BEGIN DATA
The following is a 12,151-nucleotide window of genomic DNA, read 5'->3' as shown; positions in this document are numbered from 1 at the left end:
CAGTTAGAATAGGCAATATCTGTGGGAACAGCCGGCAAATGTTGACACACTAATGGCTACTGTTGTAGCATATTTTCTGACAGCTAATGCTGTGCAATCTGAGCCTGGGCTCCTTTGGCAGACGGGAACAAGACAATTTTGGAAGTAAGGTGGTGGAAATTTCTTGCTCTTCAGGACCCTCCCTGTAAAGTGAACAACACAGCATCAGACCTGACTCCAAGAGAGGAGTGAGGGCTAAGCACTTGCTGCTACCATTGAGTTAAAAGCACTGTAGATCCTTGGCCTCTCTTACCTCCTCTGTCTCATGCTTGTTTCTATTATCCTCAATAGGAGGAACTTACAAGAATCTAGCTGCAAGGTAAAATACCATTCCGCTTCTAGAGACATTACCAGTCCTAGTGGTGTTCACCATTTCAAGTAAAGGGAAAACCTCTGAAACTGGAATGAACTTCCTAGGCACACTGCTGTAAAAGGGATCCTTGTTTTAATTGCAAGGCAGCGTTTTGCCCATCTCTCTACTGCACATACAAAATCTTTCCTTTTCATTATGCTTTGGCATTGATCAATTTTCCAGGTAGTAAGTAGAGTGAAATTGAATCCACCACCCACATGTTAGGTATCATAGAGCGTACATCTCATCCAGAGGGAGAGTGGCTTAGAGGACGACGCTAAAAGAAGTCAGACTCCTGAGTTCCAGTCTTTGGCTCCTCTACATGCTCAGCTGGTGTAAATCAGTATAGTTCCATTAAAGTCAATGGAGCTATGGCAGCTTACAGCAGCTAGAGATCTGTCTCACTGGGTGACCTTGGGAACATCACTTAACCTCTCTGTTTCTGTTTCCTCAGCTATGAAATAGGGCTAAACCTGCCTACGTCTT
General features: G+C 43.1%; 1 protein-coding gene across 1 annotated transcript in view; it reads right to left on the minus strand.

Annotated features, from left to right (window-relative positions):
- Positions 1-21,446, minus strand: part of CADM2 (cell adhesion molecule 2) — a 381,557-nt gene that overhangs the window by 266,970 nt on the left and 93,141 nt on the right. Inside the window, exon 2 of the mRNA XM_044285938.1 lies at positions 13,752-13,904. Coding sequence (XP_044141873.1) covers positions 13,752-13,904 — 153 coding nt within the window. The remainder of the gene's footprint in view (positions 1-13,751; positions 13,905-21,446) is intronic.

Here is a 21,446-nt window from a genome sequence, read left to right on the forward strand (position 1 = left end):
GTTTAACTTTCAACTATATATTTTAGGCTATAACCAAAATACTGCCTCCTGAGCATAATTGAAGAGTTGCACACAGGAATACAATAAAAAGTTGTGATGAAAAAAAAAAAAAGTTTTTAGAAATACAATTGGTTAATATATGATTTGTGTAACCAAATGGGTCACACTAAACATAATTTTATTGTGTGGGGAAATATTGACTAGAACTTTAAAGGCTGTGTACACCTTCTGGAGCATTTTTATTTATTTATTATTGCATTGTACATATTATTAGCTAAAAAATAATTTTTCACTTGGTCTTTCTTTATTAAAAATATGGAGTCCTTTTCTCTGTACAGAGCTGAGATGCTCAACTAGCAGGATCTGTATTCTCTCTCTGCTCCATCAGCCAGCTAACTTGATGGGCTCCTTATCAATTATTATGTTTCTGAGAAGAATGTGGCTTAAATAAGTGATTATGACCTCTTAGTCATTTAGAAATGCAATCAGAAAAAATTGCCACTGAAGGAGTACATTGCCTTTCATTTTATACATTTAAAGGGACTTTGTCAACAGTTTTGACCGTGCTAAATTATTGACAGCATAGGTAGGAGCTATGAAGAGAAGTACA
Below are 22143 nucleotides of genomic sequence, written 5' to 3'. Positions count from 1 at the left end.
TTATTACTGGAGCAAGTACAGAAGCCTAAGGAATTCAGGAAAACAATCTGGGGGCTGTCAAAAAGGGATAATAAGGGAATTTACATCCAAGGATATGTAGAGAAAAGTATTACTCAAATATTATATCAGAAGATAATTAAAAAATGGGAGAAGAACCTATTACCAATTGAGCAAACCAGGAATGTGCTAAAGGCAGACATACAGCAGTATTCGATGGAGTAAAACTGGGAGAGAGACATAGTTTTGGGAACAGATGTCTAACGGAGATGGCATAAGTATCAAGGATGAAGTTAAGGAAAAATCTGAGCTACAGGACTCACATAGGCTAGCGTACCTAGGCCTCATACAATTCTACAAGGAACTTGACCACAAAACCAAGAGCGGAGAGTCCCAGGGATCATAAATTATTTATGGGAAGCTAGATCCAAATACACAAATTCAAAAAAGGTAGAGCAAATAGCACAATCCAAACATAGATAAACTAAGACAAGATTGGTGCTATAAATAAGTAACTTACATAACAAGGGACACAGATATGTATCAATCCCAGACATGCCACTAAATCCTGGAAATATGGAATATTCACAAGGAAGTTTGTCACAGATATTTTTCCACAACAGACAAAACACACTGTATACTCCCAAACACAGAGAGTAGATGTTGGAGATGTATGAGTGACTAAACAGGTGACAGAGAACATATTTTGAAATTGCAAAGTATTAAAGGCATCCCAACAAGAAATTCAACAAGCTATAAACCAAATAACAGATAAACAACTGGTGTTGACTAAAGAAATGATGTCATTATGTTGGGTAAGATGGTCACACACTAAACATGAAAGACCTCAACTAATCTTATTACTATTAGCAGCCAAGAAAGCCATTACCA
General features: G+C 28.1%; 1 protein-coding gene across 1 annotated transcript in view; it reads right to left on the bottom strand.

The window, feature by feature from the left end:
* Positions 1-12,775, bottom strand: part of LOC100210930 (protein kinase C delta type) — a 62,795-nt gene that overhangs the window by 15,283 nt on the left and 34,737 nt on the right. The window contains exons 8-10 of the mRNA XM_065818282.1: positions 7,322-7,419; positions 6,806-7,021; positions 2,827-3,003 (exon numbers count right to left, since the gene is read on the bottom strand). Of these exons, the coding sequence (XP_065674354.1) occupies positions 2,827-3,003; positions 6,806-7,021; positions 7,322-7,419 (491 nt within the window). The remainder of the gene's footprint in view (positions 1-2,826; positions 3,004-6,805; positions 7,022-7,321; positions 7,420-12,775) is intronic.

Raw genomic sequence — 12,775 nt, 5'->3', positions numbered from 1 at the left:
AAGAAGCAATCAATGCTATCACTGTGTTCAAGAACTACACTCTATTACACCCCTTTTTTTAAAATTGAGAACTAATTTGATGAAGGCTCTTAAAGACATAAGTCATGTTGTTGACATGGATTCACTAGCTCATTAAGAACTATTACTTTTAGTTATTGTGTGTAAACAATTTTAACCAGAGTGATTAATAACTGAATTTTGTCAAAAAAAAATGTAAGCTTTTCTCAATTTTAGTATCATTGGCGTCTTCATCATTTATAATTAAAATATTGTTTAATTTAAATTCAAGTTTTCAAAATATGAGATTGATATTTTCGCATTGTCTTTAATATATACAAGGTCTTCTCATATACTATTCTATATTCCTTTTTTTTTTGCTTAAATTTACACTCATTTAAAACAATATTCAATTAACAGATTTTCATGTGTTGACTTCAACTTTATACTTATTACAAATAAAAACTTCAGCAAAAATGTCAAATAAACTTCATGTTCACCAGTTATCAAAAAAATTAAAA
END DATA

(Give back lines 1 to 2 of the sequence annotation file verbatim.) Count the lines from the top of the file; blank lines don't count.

The following is a 12,151-nucleotide window of genomic DNA, read 5'->3' as shown; positions in this document are numbered from 1 at the left end:
CAGTTAGAATAGGCAATATCTGTGGGAACAGCCGGCAAATGTTGACACACTAATGGCTACTGTTGTAGCATATTTTCTGACAGCTAATGCTGTGCAATCTGAGCCTGGGCTCCTTTGGCAGACGGGAACAAGACAATTTTGGAAGTAAGGTGGTGGAAATTTCTTGCTCTTCAGGACCCTCCCTGTAAAGTGAACAACACAGCATCAGACCTGACTCCAAGAGAGGAGTGAGGGCTAAGCACTTGCTGCTACCATTGAGTTAAAAGCACTGTAGATCCTTGGCCTCTCTTACCTCCTCTGTCTCATGCTTGTTTCTATTATCCTCAATAGGAGGAACTTACAAGAATCTAGCTGCAAGGTAAAATACCATTCCGCTTCTAGAGACATTACCAGTCCTAGTGGTGTTCACCATTTCAAGTAAAGGGAAAACCTCTGAAACTGGAATGAACTTCCTAGGCACACTGCTGTAAAAGGGATCCTTGTTTTAATTGCAAGGCAGCGTTTTGCCCATCTCTCTACTGCACATACAAAATCTTTCCTTTTCATTATGCTTTGGCATTGATCAATTTTCCAGGTAGTAAGTAGAGTGAAATTGAATCCACCACCCACATGTTAGGTATCATAGAGCGTACATCTCATCCAGAGGGAGAGTGGCTTAGAGGACGACGCTAAAAGAAGTCAGACTCCTGAGTTCCAGTCTTTGGCTCCTCTACATGCTCAGCTGGTGTAAATCAGTATAGTTCCATTAAAGTCAATGGAGCTATGGCAGCTTACAGCAGCTAGAGATCTGTCTCACTGGGTGACCTTGGGAACATCACTTAACCTCTCTGTTTCTGTTTCCTCAGCTATGAAATAGGGCTAAACCTGCCTACGTCTT